Producer Tom Clark discusses his somber 20-minute film circulating on YouTube.
There is no singular truth to be found in The Truth About Stanley, an unsettling and oddly inspirational short film that recently premiered on YouTube.
There’s no clear resolution or call to action, either. Instead, the 20-minute film tells a unique story about a homeless Congolese man (Oliver Litondo) and a young boy (Raif Clarke) who finds refuge from the streets in the elder’s stories and antics. “No home, no belongings, plenty of baggage,” reads the film’s apt summary on YouTube.
Directed by Lucy Tcherniak and shot in five days in London late last year, The Truth About Stanley aims to address the issue of homelessness—albeit in abstract terms. The narrative is nonlinear and inconclusive, leaving interpretation up to the viewer.
“We are all human beings, even those on the streets,” producer Tom Clark told the Daily Dot.
“We all have back stories. We all have emotions, truths and lies. There is also an aesthetic difference between the starker realities of life of the streets and the warmer glow of fantasy that people sometimes descend into to escape from and cope with those realities.”
The Truth About Stanley isn’t your average online indie production, though. The film’s backed by Oscar-winning production company Trademark (My Week with Marilyn) and law firm Freshfields, the official legal partners of the London 2012 Olympics. It also boasts contributions by Radiohead (“Give Up the Ghost”) and Mumford & Sons (“I Gave You All”), along with a poignant piano score by composer Jon Opstad.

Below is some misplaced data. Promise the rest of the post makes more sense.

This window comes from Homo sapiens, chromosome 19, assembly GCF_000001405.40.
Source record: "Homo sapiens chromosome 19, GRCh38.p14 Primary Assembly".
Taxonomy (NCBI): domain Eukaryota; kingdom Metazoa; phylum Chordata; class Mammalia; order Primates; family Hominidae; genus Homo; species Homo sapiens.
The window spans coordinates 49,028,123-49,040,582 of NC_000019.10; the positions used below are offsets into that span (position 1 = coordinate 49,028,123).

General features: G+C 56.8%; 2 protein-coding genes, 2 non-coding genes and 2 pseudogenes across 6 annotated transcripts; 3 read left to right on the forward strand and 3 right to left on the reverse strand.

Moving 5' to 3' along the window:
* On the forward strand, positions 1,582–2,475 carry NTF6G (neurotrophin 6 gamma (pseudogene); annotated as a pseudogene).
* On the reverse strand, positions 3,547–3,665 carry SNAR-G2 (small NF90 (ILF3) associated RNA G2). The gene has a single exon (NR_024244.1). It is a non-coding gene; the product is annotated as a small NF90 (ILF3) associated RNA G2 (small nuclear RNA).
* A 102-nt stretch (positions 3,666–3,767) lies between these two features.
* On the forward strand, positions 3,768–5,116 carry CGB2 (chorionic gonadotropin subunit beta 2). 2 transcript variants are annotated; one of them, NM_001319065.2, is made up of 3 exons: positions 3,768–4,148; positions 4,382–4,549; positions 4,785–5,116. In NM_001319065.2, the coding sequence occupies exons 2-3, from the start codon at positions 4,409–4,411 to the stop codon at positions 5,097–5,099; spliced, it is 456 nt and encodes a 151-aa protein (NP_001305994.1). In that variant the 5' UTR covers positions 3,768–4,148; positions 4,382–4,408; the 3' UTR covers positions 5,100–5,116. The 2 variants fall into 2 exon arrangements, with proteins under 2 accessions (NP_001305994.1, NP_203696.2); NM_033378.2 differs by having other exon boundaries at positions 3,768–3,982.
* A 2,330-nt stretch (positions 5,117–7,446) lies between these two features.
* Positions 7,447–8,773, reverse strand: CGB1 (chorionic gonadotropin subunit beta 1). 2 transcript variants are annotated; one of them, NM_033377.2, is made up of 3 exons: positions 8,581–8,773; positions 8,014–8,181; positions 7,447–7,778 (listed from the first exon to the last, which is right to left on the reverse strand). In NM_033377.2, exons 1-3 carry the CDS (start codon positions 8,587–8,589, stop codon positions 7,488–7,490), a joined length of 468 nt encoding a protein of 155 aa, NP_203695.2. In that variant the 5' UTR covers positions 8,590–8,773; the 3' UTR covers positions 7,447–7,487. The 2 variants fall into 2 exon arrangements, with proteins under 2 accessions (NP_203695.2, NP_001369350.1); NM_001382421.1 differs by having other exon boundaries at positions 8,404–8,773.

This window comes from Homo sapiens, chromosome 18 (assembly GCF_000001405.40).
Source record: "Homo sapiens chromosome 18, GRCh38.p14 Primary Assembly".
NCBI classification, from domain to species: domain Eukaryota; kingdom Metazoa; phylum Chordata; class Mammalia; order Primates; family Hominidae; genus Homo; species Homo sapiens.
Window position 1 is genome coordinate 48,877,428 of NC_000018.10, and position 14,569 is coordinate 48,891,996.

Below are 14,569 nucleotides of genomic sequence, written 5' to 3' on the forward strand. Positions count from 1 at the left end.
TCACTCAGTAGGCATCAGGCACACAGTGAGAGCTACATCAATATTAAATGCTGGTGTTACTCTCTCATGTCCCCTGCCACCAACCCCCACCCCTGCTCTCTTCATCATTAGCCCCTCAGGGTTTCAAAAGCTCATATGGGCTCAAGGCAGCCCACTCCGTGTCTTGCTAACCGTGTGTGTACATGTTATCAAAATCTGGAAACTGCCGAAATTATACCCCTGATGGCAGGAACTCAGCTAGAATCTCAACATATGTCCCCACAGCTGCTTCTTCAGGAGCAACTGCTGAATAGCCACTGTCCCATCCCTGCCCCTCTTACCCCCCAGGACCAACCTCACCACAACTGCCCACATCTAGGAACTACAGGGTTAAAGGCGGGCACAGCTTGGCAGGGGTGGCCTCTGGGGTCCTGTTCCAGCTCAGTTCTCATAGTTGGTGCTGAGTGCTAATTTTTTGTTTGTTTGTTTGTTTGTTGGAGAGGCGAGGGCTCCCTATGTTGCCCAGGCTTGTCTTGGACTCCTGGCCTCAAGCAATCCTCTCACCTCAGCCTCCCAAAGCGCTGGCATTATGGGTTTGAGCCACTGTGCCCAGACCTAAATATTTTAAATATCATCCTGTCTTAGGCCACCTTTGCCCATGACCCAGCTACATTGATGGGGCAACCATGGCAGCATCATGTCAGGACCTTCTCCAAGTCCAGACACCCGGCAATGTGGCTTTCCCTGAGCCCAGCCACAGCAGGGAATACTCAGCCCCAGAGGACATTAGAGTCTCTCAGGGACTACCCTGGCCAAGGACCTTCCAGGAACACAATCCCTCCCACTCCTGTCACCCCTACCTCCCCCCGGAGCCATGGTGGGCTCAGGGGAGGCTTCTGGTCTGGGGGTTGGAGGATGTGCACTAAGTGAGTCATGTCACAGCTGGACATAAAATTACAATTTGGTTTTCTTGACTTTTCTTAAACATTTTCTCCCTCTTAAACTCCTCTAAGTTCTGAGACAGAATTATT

Released on YouTube on April 3, the film has only garnered 11,000 views, but the reviews—online and in print publications—have been extremely positive. (The Independent gave it five stars.)
“What an amazing production!” wrote h20melonlays on YouTube. “I’m so proud of independent films today. This was very moving and well done.”
“This is a wonderful short film,” added RJ Evans on Vimeo, where the movie has collected an additional 10,000 views. “[H]opefully it will highlight was has become a major issue in the UK once again.”
Unlike “Kony 2012,” the film’s most obvious comparison, The Truth About Stanley is almost an infomercial in disguise, spotlighting a major issue more through its sparse, bleak cinematography than its storyline. But it makes its intention known with the following note at the end of the film:
“England has seen a 23% increase in rough sleeping in just 12 months. In London alone, nearly 4,000 people were reported sleeping rough during 2010 and 2011.”
The video’s summary and website includes information for how to text or pledge support online to the personal crisis charity The Big Issue Foundation and residential, nonprofit life-skills center Anchor House.
Clark hopes that message will resonate with viewers and slowly but surely make an impact across the Web.
“We offer the film to the world to watch for free and if they are inspired to donate then cool,” Clark said. “If not then at least they have watched what we hope to be a great little film and maybe they will show [or] share [it] and the next person is the one who will donate.”
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